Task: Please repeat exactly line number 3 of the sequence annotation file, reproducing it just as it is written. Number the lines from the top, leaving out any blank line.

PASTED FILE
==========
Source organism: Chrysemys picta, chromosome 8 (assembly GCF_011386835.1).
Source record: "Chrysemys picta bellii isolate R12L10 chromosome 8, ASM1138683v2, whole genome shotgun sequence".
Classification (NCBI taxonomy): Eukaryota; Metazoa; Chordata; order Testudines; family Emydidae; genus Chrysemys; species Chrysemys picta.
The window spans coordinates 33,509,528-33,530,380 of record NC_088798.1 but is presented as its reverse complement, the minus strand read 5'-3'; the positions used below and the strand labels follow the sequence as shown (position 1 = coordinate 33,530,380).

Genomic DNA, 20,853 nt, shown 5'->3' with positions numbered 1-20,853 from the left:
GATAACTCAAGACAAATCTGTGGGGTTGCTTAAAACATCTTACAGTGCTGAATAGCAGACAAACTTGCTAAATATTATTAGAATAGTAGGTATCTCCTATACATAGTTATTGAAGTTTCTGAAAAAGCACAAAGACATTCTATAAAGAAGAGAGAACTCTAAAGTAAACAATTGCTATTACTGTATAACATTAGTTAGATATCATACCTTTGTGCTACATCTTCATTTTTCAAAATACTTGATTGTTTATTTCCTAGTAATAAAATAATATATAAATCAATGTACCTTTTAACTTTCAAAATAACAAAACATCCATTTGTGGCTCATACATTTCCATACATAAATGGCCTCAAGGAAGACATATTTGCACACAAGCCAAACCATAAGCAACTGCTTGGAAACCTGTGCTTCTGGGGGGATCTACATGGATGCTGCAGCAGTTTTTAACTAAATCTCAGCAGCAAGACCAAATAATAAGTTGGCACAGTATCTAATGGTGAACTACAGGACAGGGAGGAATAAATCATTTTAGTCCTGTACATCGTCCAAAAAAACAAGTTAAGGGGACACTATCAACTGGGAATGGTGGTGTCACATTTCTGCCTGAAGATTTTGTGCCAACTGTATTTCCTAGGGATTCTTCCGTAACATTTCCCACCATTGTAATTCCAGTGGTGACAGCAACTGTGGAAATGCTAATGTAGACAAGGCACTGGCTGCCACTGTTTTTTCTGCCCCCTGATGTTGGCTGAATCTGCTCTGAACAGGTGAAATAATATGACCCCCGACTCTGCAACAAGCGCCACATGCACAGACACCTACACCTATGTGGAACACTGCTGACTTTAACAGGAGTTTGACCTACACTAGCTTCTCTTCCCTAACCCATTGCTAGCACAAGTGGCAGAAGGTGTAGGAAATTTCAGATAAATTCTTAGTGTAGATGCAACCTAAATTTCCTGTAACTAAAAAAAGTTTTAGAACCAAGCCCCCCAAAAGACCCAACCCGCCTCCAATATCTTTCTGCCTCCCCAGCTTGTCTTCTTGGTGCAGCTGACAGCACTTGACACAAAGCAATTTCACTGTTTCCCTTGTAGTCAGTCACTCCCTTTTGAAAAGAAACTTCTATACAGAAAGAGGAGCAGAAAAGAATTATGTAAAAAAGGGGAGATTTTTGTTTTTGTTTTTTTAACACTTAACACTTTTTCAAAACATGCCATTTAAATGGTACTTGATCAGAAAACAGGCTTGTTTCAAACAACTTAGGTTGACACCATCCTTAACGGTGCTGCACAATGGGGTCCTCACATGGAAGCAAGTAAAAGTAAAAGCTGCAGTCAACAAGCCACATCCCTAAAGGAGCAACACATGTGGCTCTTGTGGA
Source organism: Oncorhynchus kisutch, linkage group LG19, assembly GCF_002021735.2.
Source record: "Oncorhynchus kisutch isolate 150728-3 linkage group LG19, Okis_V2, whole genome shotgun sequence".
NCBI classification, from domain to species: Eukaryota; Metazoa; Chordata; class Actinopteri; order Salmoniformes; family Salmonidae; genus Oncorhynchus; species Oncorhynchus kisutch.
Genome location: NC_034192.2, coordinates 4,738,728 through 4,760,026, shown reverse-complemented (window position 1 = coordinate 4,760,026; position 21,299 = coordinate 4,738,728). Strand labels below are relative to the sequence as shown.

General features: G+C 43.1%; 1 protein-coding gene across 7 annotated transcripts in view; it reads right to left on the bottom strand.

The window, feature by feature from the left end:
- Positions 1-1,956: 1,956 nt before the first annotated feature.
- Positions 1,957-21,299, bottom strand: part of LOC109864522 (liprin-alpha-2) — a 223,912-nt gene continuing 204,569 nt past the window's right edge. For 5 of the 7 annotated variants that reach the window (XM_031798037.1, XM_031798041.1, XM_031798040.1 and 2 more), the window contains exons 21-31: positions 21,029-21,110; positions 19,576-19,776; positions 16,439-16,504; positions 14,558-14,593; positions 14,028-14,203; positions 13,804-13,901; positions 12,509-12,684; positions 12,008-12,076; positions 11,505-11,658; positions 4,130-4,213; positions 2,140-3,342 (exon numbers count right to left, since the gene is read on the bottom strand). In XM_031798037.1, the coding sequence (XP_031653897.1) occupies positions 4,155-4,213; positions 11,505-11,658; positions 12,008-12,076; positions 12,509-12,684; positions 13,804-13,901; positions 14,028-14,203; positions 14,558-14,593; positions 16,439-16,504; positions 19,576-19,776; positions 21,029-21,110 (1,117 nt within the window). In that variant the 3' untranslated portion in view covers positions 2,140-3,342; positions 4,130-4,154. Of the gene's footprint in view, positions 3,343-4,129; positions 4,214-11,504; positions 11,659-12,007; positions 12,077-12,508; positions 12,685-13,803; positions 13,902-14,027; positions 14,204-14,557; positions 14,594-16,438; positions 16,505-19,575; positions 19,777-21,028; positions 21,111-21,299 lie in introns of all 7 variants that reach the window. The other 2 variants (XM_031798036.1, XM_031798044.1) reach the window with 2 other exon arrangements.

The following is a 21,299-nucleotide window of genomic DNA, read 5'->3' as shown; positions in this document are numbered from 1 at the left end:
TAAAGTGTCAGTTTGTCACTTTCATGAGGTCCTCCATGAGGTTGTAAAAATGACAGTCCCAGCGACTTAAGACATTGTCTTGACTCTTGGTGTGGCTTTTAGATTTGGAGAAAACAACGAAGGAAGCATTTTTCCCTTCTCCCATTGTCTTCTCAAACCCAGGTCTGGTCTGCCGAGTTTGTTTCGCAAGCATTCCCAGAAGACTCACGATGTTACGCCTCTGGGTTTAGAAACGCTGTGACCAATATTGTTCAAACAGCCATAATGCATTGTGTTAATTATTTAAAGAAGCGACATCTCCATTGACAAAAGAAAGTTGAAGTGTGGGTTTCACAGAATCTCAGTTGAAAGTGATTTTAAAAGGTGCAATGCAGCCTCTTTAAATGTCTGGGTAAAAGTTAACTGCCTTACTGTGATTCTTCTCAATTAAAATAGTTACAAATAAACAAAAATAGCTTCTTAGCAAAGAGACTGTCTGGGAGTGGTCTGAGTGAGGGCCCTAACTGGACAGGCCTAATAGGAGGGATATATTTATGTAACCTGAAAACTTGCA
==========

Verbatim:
Classification (NCBI taxonomy): Eukaryota; Metazoa; Chordata; order Testudines; family Emydidae; genus Chrysemys; species Chrysemys picta.